[Federal Register Volume 78, Number 60 (Thursday, March 28, 2013)]
[Proposed Rules]
[Pages 18932-18933]
From the Federal Register Online via the Government Publishing Office [www.gpo.gov]
[FR Doc No: 2013-07280]



Federal Aviation Administration

14 CFR Part 91

[Docket No. FAA-2013-0061]

Public Meeting: Unmanned Aircraft Systems Test Site Program; 
Privacy Approach

AGENCY: Federal Aviation Administration, DOT.

ACTION: Notice of public engagement session.


SUMMARY: The FAA will be holding a public engagement session on 
Wednesday, April 3, 2013, on the proposed privacy policy approach for 
the unmanned aircraft systems (UAS) test site program. The FAA is 
seeking the views from the public with respect to proposed privacy 
language to be included in agreements with each test site operator.

DATES: The session will be held via teleconference on Wednesday, April 
3, 2013, beginning at 12 noon Eastern Daylight Savings Time and ending 
no later than 2 p.m. Eastern Daylight Savings Time.

FOR FURTHER INFORMATION CONTACT: Gregory C. Carter, Office of the Chief 
Counsel, Federal Aviation Administration, 800 Independence Ave. SW., 
Washington, DC 20591; email: [email protected].

SUPPLEMENTARY INFORMATION: This document is a follow-on to a Notice of 
availability and request for comments published in the Federal Register 
on February 22, 2013 (78 FR 12259), Docket No. FAA-2013-0061. In that 
document, the agency described its proposed privacy plan for the UAS 
test site program and requested comments on that proposal. The agency 
also stated that it would provide details (including the date and time)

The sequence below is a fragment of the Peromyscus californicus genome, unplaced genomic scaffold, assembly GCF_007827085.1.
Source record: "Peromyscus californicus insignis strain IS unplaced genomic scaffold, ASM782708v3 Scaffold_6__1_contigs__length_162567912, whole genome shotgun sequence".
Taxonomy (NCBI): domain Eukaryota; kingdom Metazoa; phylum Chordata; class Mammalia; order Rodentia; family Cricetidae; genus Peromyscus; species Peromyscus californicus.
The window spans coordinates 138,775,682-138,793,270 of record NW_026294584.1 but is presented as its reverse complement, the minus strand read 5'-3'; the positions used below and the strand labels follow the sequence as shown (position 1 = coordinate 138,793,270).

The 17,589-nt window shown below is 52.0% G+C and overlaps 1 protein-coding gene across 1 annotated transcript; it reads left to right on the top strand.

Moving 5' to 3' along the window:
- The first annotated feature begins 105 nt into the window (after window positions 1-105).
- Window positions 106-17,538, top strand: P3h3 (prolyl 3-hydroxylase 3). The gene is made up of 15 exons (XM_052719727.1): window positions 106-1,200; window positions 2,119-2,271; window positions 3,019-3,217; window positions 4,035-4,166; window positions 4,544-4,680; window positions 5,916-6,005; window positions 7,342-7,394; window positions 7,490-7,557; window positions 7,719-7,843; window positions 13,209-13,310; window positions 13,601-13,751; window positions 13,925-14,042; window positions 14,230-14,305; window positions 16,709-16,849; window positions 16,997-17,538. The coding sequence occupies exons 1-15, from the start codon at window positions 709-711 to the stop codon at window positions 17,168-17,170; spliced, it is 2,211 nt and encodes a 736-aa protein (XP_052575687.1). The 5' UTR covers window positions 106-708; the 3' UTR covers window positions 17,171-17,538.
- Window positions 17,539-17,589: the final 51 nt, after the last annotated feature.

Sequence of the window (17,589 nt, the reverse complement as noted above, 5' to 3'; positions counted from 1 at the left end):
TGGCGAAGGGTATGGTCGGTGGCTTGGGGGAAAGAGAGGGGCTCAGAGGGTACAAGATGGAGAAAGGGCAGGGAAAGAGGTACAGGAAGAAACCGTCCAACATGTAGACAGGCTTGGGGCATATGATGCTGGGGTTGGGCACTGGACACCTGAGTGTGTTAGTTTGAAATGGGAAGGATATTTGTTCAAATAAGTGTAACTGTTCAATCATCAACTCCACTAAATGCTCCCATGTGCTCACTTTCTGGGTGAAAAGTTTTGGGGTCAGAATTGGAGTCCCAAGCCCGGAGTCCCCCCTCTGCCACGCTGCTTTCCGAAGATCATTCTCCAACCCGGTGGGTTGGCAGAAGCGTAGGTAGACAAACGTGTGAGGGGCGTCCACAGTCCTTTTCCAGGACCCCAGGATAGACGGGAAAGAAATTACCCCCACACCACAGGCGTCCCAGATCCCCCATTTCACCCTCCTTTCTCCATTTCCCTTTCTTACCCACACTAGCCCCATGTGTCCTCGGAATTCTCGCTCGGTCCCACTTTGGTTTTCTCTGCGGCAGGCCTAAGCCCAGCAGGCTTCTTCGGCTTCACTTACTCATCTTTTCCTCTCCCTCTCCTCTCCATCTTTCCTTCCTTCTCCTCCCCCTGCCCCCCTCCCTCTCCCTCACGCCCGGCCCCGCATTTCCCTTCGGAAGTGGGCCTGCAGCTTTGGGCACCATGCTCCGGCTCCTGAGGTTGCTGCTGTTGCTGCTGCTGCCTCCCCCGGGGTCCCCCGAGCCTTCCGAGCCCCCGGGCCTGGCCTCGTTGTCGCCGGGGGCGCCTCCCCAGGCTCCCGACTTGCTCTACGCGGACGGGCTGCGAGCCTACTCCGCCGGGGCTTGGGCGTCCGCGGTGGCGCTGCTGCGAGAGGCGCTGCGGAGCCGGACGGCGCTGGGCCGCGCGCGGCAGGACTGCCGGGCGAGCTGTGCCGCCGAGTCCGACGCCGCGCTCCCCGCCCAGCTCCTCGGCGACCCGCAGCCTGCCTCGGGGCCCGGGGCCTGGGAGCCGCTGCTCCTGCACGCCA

for the engagement session sufficiently in advance of the meeting to 
facilitate broad participation. This document provides those details. 
The agency will post information on how to register for the public 
meeting at http://www.faa.gov/about/initiatives/uas/ when all details 
are finalized. This Web site will also provide instructions on how to 
participate in the engagement session.
    As to the meeting itself, the FAA will provide an overview of the 
FAA's UAS Test Site Program (including Section 322 (c) of the FAA's 
Reform and Modernization Act of 2012) and the proposed privacy plan. 
The agency may also invite short statements from one to two 
representatives from advocacy interest groups and the UAS industry. 
After the introductory statements and overview, the FAA will take 
comments from participants regarding the agency's proposed privacy plan 
that would apply to each UAS test site selected under the program. At 
some later time, after considering comments made during the engagement 
session as well as comments received during the comment period, FAA 
will notify the public about any further action the agency intends to 
    Background: On February 14, 2012, Congress mandated that the FAA, 
coordinating with the National Aeronautics and Space Administration and 
the Department of Defense, develop a test site program for the 
integration of unmanned aircraft systems in to the National Airspace 
System. The overall purpose of this test site program is to develop a 
body of data and operational experiences to inform integration and the 
safe operation of these aircraft in the National Airspace System. On 
Friday, February 22, 2013, the FAA published in the Federal Register a 
Notice of availability and request for comment soliciting comments on